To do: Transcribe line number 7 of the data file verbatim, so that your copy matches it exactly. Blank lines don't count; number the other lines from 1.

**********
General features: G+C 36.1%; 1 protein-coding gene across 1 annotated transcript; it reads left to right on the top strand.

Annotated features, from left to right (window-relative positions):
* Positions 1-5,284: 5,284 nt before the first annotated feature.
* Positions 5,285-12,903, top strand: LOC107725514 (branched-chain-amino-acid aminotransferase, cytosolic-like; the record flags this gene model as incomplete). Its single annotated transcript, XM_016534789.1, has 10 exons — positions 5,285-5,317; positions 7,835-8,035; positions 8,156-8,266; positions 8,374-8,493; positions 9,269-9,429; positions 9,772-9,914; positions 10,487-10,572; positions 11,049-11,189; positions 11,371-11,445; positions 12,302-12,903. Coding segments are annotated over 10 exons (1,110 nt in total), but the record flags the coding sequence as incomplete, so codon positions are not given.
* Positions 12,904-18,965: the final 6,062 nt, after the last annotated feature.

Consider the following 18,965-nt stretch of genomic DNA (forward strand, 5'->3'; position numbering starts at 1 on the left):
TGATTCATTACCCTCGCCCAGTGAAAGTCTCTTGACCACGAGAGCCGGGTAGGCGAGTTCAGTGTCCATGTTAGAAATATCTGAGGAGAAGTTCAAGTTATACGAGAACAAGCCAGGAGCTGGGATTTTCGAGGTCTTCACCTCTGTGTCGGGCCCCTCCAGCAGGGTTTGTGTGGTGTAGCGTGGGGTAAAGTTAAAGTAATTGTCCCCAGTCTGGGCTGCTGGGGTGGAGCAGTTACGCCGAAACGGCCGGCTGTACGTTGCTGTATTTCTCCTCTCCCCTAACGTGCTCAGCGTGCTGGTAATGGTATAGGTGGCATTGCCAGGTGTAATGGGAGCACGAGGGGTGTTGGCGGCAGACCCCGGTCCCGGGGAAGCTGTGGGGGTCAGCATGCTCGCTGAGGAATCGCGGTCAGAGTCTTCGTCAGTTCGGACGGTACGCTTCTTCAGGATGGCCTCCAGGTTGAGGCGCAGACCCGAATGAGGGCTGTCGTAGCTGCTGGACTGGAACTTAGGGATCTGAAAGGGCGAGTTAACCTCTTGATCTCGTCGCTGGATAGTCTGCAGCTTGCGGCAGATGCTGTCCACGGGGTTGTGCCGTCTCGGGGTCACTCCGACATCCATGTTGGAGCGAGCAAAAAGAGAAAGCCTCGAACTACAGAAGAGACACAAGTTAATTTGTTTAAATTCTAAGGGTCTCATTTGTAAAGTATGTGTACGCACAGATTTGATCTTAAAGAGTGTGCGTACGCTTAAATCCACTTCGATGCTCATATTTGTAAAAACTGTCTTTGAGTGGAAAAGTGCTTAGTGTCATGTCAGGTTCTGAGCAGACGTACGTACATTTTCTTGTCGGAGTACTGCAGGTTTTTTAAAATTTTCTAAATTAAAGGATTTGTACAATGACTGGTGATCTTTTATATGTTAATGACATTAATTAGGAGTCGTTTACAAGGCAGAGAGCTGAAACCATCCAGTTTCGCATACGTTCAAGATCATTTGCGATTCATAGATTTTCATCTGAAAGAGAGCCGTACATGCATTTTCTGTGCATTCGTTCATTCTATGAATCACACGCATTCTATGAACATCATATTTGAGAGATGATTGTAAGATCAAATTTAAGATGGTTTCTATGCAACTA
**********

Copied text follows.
TGATTCATTACCCTCGCCCAGTGAAAGTCTCTTGACCACGAGAGCCGGGTAGGCGAGTTCAGTGTCCATGTTAGAAATATCTGAGGAGAAGTTCAAGTTATACGAGAACAAGCCAGGAGCTGGGATTTTCGAGGTCTTCACCTCTGTGTCGGGCCCCTCCAGCAGGGTTTGTGTGGTGTAGCGTGGGGTAAAGTTAAAGTAATTGTCCCCAGTCTGGGCTGCTGGGGTGGAGCAGTTACGCCGAAACGGCCGGCTGTACGTTGCTGTATTTCTCCTCTCCCCTAACGTGCTCAGCGTGCTGGTAATGGTATAGGTGGCATTGCCAGGTGTAATGGGAGCACGAGGGGTGTTGGCGGCAGACCCCGGTCCCGGGGAAGCTGTGGGGGTCAGCATGCTCGCTGAGGAATCGCGGTCAGAGTCTTCGTCAGTTCGGACGGTACGCTTCTTCAGGATGGCCTCCAGGTTGAGGCGCAGACCCGAATGAGGGCTGTCGTAGCTGCTGGACTGGAACTTAGGGATCTGAAAGGGCGAGTTAACCTCTTGATCTCGTCGCTGGATAGTCTGCAGCTTGCGGCAGATGCTGTCCACGGGGTTGTGCCGTCTCGGGGTCACTCCGACATCCATGTTGGAGCGAGCAAAAAGAGAAAGCCTCGAACTACAGAAGAGACACAAGTTAATTTGTTTAAATTCTAAGGGTCTCATTTGTAAAGTATGTGTACGCACAGATTTGATCTTAAAGAGTGTGCGTACGCTTAAATCCACTTCGATGCTCATATTTGTAAAAACTGTCTTTGAGTGGAAAAGTGCTTAGTGTCATGTCAGGTTCTGAGCAGACGTACGTACATTTTCTTGTCGGAGTACTGCAGGTTTTTTAAAATTTTCTAAATTAAAGGATTTGTACAATGACTGGTGATCTTTTATATGTTAATGACATTAATTAGGAGTCGTTTACAAGGCAGAGAGCTGAAACCATCCAGTTTCGCATACGTTCAAGATCATTTGCGATTCATAGATTTTCATCTGAAAGAGAGCCGTACATGCATTTTCTGTGCATTCGTTCATTCTATGAATCACACGCATTCTATGAACATCATATTTGAGAGATGATTGTAAGATCAAATTTAAGATGGTTTCTATGCAACTA